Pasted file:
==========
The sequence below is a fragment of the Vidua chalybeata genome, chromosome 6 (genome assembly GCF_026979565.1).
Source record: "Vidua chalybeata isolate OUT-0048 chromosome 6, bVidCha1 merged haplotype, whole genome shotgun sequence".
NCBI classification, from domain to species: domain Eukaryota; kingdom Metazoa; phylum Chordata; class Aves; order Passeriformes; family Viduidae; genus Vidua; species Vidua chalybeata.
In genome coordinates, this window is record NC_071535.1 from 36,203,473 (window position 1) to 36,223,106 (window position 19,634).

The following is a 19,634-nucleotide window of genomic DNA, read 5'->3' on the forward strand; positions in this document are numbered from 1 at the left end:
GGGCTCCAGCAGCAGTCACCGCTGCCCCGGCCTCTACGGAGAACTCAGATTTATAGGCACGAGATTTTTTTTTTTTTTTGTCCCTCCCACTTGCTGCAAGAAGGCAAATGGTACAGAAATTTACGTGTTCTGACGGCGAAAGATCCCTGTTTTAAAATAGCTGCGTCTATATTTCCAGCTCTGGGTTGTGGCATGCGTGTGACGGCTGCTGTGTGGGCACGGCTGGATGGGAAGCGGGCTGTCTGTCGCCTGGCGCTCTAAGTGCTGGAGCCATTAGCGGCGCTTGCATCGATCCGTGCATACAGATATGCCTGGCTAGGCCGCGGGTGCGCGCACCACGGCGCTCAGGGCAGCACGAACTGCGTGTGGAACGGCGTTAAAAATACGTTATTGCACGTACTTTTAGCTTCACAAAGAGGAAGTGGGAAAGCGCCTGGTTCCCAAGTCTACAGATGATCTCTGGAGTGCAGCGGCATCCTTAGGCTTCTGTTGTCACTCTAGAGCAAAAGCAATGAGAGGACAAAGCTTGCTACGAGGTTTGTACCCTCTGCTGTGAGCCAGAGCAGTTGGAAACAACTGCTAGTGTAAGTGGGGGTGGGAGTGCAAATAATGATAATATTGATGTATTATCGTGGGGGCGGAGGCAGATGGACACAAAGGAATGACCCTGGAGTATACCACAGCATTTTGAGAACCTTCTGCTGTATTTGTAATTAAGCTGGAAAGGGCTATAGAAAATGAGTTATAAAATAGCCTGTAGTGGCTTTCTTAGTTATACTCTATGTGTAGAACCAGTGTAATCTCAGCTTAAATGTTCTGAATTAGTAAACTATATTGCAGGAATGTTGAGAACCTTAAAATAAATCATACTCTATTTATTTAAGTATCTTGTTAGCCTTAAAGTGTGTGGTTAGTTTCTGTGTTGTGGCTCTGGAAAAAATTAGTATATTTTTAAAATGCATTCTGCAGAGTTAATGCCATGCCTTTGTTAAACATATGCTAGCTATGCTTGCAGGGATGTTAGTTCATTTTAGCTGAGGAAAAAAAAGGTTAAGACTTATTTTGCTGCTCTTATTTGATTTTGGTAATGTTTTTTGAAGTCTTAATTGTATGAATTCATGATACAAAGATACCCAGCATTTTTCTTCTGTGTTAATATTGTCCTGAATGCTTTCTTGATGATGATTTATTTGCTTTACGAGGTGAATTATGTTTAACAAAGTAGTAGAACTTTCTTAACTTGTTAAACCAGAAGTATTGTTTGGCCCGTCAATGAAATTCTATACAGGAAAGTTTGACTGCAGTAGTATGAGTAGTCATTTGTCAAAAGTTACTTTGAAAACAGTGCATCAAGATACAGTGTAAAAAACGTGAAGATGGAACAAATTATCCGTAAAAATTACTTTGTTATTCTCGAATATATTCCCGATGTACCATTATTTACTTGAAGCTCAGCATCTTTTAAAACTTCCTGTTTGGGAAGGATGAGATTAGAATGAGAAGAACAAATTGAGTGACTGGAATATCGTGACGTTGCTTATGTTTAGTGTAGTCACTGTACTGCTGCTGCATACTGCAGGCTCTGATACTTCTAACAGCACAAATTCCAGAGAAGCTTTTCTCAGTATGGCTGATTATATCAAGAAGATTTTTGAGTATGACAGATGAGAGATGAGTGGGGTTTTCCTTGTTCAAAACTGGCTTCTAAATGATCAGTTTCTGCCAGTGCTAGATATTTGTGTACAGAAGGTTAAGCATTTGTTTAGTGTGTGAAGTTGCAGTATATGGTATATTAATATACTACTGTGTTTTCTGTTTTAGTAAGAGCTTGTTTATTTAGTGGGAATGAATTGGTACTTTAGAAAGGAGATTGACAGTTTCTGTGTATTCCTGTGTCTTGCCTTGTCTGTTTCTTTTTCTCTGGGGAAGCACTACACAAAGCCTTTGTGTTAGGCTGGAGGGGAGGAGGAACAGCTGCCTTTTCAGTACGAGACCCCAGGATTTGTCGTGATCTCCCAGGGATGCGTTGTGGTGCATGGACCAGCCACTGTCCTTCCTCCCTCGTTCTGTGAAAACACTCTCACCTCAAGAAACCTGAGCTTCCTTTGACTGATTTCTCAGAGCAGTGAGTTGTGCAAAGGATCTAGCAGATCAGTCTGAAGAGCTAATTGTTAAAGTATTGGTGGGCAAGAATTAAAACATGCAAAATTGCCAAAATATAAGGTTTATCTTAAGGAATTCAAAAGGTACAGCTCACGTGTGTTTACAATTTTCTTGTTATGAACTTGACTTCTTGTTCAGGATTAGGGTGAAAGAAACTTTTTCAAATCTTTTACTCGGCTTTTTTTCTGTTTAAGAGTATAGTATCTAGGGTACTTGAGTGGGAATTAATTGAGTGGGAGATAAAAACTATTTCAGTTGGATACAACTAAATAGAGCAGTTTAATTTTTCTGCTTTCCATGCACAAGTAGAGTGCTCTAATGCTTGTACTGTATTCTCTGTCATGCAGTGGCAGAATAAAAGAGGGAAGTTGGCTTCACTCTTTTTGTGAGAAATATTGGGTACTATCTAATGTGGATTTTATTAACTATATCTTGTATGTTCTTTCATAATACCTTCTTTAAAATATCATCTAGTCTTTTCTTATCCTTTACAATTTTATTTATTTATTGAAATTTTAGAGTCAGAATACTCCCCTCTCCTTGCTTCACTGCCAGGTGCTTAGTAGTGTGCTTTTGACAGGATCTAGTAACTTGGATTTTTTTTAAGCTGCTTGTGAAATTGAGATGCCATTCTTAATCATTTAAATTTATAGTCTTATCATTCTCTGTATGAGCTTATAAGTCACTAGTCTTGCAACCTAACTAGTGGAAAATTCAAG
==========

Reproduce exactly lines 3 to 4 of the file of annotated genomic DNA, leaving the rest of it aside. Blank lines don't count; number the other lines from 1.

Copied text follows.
NCBI classification, from domain to species: domain Eukaryota; kingdom Metazoa; phylum Chordata; class Aves; order Passeriformes; family Viduidae; genus Vidua; species Vidua chalybeata.
In genome coordinates, this window is record NC_071535.1 from 36,203,473 (window position 1) to 36,223,106 (window position 19,634).